The March 15, 2014 tragedy in which about 19 youths died at various recruitment venues struggling for immigration jobs has raised fears that the ballooning army of unemployed Nigerians may soon become a serious security problem for the country
| By Vincent Nzemeke | Mar. 31, 2014 @ 01:00 GMT
JONAH Agada Kure cut the image of a runaway soldier on Saturday March 15, 2014, when he returned from the national stadium, Abuja. The stadium was one of the venues of the nationwide aptitude test organised by the Nigerian Immigration Service, NIS, for applicants seeking to join its workforce. As he wobbled into his apartment in Nyanya that afternoon, neighbours who had not heard about the stampede which broke out at the test venue stared at him in disbelief.
Like a puppy thrown into a dam of water, he was soaked in his own sweat. His white shirt and short glistened with dirt and the envelope with which he carried his credentials was badly torn. Encircled by no less than eight people, Kure began to narrate his misadventure at the national stadium. “I don’t know how many people actually applied but I have never seen such a large crowd in my life. Not even at a church programme. We were just too much and there was only one entrance to get into the stadium. People started pushing one another and some people fell in the process and others trampled upon them.
“I saw old people; pregnant women who were running in different directions as the security people chased us. I and some other people went in through some bush paths behind the stadium. We were led by an immigration officer whose younger brother also came to write the exam,” he said.
Kure was still telling his story to the attentive audience when the news filtered in that some seven or so job seekers who reported for the NIS aptitude test had been killed in a stampede that broke out at the national stadium. As the news continued to spread, it became obvious that Abuja was not the only venue where there was crisis. Due to the large number of applicants who turned up, there had been stampede in virtually all the venues of the aptitude test leading to the death of no less than 19 applicants nationwide.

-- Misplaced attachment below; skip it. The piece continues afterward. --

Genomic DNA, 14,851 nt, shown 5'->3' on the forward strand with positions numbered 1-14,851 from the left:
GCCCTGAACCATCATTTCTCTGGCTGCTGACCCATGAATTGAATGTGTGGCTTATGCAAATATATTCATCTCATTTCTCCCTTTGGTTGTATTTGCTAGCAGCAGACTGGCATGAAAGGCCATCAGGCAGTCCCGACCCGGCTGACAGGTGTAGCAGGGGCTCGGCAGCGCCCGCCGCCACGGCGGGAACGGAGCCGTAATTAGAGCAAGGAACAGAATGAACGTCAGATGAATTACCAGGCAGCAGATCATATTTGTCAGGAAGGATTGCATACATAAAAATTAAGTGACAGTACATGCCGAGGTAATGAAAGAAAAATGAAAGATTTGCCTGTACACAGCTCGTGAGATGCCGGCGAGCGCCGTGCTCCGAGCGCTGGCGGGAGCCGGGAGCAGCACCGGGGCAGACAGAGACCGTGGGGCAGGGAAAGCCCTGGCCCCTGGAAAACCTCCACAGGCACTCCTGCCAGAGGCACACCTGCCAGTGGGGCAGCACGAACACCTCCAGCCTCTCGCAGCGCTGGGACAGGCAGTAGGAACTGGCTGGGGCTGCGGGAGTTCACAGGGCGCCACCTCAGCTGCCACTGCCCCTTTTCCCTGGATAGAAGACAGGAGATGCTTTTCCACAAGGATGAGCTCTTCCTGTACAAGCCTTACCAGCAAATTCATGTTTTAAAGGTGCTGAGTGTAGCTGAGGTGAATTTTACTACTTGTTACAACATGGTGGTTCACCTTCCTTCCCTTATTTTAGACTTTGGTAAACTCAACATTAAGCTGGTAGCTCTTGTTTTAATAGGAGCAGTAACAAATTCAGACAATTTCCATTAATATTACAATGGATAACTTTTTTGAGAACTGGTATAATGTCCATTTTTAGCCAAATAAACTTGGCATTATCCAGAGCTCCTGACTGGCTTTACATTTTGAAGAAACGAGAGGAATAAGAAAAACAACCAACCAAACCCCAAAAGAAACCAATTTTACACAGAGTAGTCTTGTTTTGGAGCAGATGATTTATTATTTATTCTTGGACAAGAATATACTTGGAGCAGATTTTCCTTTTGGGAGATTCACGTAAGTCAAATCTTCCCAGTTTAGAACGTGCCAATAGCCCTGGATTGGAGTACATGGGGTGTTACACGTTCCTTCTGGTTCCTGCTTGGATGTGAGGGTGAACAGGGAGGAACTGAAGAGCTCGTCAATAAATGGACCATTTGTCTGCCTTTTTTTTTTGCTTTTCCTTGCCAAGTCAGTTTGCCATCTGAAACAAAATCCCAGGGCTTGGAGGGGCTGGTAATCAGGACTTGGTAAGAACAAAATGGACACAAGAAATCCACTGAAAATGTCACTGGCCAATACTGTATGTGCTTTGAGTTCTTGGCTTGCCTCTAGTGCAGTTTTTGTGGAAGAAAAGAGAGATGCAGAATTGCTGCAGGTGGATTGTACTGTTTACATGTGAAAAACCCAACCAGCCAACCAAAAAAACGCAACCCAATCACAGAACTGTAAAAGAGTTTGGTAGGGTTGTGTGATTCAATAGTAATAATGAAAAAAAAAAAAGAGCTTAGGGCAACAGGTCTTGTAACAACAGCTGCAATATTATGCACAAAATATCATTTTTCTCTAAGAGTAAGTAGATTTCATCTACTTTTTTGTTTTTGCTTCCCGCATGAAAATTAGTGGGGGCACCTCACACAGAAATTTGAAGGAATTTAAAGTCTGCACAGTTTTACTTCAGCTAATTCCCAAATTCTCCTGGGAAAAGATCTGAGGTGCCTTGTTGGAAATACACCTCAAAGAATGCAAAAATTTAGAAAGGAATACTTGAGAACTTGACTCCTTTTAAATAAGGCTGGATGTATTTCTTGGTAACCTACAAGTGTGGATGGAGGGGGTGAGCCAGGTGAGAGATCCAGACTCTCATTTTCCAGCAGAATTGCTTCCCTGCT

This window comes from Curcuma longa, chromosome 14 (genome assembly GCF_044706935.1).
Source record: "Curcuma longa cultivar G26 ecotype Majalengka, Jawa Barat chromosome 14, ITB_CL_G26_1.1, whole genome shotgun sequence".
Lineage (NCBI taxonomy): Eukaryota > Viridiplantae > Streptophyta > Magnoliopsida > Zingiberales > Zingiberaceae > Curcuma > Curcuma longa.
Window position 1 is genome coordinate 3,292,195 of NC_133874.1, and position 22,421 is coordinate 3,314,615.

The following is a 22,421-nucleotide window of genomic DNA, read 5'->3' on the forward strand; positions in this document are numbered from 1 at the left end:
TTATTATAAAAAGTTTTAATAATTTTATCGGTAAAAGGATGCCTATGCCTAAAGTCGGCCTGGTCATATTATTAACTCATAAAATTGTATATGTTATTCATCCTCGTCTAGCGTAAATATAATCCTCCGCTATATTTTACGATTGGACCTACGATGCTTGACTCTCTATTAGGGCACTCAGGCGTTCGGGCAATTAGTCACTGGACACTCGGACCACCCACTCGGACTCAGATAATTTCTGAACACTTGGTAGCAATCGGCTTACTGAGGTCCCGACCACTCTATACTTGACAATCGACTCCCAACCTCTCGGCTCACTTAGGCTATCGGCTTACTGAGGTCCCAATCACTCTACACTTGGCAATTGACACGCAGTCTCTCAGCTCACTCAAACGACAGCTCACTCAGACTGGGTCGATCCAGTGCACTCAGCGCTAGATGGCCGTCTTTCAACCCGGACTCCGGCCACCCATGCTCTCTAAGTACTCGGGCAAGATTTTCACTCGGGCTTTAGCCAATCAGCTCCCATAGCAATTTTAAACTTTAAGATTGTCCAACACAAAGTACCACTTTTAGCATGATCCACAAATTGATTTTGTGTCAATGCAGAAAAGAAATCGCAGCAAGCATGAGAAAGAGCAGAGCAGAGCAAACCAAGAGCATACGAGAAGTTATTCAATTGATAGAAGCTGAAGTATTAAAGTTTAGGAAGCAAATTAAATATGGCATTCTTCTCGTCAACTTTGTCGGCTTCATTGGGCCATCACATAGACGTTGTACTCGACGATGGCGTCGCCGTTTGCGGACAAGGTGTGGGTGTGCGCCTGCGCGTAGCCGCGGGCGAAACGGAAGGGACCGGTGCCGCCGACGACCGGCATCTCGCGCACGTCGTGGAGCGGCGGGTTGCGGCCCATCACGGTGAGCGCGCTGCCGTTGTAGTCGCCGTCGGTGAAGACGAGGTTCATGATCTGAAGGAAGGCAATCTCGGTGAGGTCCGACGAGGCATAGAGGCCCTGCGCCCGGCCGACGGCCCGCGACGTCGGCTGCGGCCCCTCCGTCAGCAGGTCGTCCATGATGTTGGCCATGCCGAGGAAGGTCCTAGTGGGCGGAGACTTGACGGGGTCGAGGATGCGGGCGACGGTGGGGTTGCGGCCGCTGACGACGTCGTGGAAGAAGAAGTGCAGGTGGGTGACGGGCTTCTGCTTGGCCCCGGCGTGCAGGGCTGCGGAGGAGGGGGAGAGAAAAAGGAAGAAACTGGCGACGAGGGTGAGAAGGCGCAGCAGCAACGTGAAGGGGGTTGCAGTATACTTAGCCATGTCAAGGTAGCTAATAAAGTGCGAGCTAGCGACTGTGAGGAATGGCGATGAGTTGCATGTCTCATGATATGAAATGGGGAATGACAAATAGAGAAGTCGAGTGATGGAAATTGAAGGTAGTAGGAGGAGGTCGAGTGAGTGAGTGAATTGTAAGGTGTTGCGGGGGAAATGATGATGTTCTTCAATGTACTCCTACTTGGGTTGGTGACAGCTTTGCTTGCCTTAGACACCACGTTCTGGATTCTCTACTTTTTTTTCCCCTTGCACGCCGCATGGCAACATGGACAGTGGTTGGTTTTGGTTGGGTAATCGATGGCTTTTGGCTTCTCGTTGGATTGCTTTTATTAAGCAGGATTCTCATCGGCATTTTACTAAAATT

At the Abuja centre where about 69,000 applicants converged, eight people were reported dead while trying to gain entrance into the stadium. It was a similar situation at the Libration Stadium in Port Harcourt, Rivers State, where five out of the about 23,000 applicants died and several others injured. In Minna, Niger State, three applicants died while another three also lost their lives at the Samuel Ogbemudia Stadium, Benin, Edo State, where the test held.
Hundreds of other applicants fainted and several of them received serious injuries at the various centres where the test was conducted in the country. In Abuja, for instance, some of the applicants who sustained injuries during the stampede were said to be receiving treatment at the national hospital, while government hospital in Kano also received some of those who received various degrees of injuries.
As expected, the NIS recruitment disaster has generated reactions from various sections of the country. On Monday, March 17, President Goodluck Jonathan queried Abba Moro, the minister of interior and David Parradang, comptroller-general, NIS, on the incident. The two government officials, who also had a private meeting with the president,did not make public what transpired between them president. But President Jonathan has vowed to get to the roots of the matter. Reacting to calls that he should resign or be sacked, Moro said leaving the ministry at the moment would amount to walking away from the crisis. He said he had set up a panel to investigate the cause of the problem. Chukwuemeka Obua, public relations officer, NIS, said the recruitment was handled by the contractor appointed by the board and not by the service.
On Tuesday March 18, 2014, the Senate expressed grave concern over the escalating unemployment rate in Nigeria as manifested in the Saturday’s recruitment tragedy, observing that lack of job opportunities could provoke a re-enactment of the French Revolution or even the more recent Arab Spring, which led to violent change of governments in the Middle East and North Africa. The Senate thus, ordered a public hearing into the incident. At a similar plenary in the House of Representatives, Aminu Tambuwal, speaker, mandated the committees on interior, labour, public service matters and justice to probe the tragic incident. The House also appealed to the federal government to liaise with states and local governments to evolve a job creation scheme that would be less cumbersome and friendly to the Nigerian youths.